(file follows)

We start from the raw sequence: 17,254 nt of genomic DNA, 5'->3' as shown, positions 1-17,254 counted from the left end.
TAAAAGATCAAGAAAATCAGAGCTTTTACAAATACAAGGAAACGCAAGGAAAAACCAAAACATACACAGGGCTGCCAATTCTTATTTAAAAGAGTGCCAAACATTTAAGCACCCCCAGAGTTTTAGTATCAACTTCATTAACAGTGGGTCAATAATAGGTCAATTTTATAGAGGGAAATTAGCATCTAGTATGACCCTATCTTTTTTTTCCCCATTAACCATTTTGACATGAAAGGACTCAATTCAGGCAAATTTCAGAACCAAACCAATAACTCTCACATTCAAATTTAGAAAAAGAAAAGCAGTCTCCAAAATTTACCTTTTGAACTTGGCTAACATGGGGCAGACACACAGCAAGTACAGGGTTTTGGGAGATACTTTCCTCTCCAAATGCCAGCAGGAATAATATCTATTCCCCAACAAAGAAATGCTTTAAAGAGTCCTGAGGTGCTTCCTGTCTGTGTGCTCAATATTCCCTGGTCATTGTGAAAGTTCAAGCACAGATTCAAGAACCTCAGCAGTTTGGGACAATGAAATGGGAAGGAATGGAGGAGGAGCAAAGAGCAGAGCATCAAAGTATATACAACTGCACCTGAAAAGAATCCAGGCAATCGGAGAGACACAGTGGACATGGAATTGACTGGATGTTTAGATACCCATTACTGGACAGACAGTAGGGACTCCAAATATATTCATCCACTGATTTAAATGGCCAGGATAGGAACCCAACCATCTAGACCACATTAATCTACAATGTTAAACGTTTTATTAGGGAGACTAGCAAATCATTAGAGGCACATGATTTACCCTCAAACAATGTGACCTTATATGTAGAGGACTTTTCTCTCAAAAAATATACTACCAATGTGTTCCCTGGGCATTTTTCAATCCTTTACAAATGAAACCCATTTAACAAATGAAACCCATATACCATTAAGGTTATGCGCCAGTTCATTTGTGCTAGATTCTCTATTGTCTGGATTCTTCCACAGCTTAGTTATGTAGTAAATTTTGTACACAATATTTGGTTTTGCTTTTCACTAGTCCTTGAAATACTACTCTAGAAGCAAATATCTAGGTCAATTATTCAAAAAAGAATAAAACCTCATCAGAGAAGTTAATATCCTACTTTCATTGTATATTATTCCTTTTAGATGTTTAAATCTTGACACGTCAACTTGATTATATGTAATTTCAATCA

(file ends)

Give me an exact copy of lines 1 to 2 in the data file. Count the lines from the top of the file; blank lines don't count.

We start from the raw sequence: 17,254 nt of genomic DNA, 5'->3' as shown, positions 1-17,254 counted from the left end.
TAAAAGATCAAGAAAATCAGAGCTTTTACAAATACAAGGAAACGCAAGGAAAAACCAAAACATACACAGGGCTGCCAATTCTTATTTAAAAGAGTGCCAAACATTTAAGCACCCCCAGAGTTTTAGTATCAACTTCATTAACAGTGGGTCAATAATAGGTCAATTTTATAGAGGGAAATTAGCATCTAGTATGACCCTATCTTTTTTTTCCCCATTAACCATTTTGACATGAAAGGACTCAATTCAGGCAAATTTCAGAACCAAACCAATAACTCTCACATTCAAATTTAGAAAAAGAAAAGCAGTCTCCAAAATTTACCTTTTGAACTTGGCTAACATGGGGCAGACACACAGCAAGTACAGGGTTTTGGGAGATACTTTCCTCTCCAAATGCCAGCAGGAATAATATCTATTCCCCAACAAAGAAATGCTTTAAAGAGTCCTGAGGTGCTTCCTGTCTGTGTGCTCAATATTCCCTGGTCATTGTGAAAGTTCAAGCACAGATTCAAGAACCTCAGCAGTTTGGGACAATGAAATGGGAAGGAATGGAGGAGGAGCAAAGAGCAGAGCATCAAAGTATATACAACTGCACCTGAAAAGAATCCAGGCAATCGGAGAGACACAGTGGACATGGAATTGACTGGATGTTTAGATACCCATTACTGGACAGACAGTAGGGACTCCAAATATATTCATCCACTGATTTAAATGGCCAGGATAGGAACCCAACCATCTAGACCACATTAATCTACAATGTTAAACGTTTTATTAGGGAGACTAGCAAATCATTAGAGGCACATGATTTACCCTCAAACAATGTGACCTTATATGTAGAGGACTTTTCTCTCAAAAAATATACTACCAATGTGTTCCCTGGGCATTTTTCAATCCTTTACAAATGAAACCCATTTAACAAATGAAACCCATATACCATTAAGGTTATGCGCCAGTTCATTTGTGCTAGATTCTCTATTGTCTGGATTCTTCCACAGCTTAGTTATGTAGTAAATTTTGTACACAATATTTGGTTTTGCTTTTCACTAGTCCTTGAAATACTACTCTAGAAGCAAATATCTAGGTCAATTATTCAAAAAAGAATAAAACCTCATCAGAGAAGTTAATATCCTACTTTCATTGTATATTATTCCTTTTAGATGTTTAAATCTTGACACGTCAACTTGATTATATGTAATTTCAATCA